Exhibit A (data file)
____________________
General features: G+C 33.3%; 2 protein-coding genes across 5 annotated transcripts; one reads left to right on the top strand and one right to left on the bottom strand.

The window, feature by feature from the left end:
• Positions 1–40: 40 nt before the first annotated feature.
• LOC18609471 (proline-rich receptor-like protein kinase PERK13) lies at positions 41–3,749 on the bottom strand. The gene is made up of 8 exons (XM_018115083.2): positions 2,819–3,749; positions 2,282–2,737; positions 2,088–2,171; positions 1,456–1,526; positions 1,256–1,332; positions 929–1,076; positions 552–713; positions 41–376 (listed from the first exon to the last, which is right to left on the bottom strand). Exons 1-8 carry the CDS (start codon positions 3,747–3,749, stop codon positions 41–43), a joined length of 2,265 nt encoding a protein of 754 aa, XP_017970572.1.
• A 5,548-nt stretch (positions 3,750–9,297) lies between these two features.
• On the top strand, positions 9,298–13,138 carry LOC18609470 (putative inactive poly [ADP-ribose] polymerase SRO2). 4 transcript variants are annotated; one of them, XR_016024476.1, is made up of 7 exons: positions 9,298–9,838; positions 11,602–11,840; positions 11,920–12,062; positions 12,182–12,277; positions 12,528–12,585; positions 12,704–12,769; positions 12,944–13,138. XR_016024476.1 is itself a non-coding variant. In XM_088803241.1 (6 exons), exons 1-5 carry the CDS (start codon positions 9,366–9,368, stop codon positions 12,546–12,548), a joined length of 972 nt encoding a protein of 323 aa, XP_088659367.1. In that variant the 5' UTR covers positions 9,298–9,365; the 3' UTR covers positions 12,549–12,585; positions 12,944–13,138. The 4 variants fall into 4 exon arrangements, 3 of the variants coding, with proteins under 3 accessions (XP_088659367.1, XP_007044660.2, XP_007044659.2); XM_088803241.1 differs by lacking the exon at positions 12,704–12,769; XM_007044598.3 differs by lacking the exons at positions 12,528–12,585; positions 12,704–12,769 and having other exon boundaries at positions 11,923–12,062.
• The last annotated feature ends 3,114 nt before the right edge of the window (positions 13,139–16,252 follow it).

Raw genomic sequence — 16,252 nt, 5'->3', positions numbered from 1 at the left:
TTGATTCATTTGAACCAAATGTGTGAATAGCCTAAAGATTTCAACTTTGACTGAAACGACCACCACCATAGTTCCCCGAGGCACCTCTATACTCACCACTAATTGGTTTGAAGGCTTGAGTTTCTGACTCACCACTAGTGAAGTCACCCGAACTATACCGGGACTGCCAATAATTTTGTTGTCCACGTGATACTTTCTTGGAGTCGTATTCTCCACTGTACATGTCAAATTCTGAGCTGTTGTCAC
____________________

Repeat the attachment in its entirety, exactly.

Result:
General features: G+C 33.3%; 2 protein-coding genes across 5 annotated transcripts; one reads left to right on the top strand and one right to left on the bottom strand.

The window, feature by feature from the left end:
• Positions 1–40: 40 nt before the first annotated feature.
• LOC18609471 (proline-rich receptor-like protein kinase PERK13) lies at positions 41–3,749 on the bottom strand. The gene is made up of 8 exons (XM_018115083.2): positions 2,819–3,749; positions 2,282–2,737; positions 2,088–2,171; positions 1,456–1,526; positions 1,256–1,332; positions 929–1,076; positions 552–713; positions 41–376 (listed from the first exon to the last, which is right to left on the bottom strand). Exons 1-8 carry the CDS (start codon positions 3,747–3,749, stop codon positions 41–43), a joined length of 2,265 nt encoding a protein of 754 aa, XP_017970572.1.
• A 5,548-nt stretch (positions 3,750–9,297) lies between these two features.
• On the top strand, positions 9,298–13,138 carry LOC18609470 (putative inactive poly [ADP-ribose] polymerase SRO2). 4 transcript variants are annotated; one of them, XR_016024476.1, is made up of 7 exons: positions 9,298–9,838; positions 11,602–11,840; positions 11,920–12,062; positions 12,182–12,277; positions 12,528–12,585; positions 12,704–12,769; positions 12,944–13,138. XR_016024476.1 is itself a non-coding variant. In XM_088803241.1 (6 exons), exons 1-5 carry the CDS (start codon positions 9,366–9,368, stop codon positions 12,546–12,548), a joined length of 972 nt encoding a protein of 323 aa, XP_088659367.1. In that variant the 5' UTR covers positions 9,298–9,365; the 3' UTR covers positions 12,549–12,585; positions 12,944–13,138. The 4 variants fall into 4 exon arrangements, 3 of the variants coding, with proteins under 3 accessions (XP_088659367.1, XP_007044660.2, XP_007044659.2); XM_088803241.1 differs by lacking the exon at positions 12,704–12,769; XM_007044598.3 differs by lacking the exons at positions 12,528–12,585; positions 12,704–12,769 and having other exon boundaries at positions 11,923–12,062.
• The last annotated feature ends 3,114 nt before the right edge of the window (positions 13,139–16,252 follow it).

Raw genomic sequence — 16,252 nt, 5'->3', positions numbered from 1 at the left:
TTGATTCATTTGAACCAAATGTGTGAATAGCCTAAAGATTTCAACTTTGACTGAAACGACCACCACCATAGTTCCCCGAGGCACCTCTATACTCACCACTAATTGGTTTGAAGGCTTGAGTTTCTGACTCACCACTAGTGAAGTCACCCGAACTATACCGGGACTGCCAATAATTTTGTTGTCCACGTGATACTTTCTTGGAGTCGTATTCTCCACTGTACATGTCAAATTCTGAGCTGTTGTCAC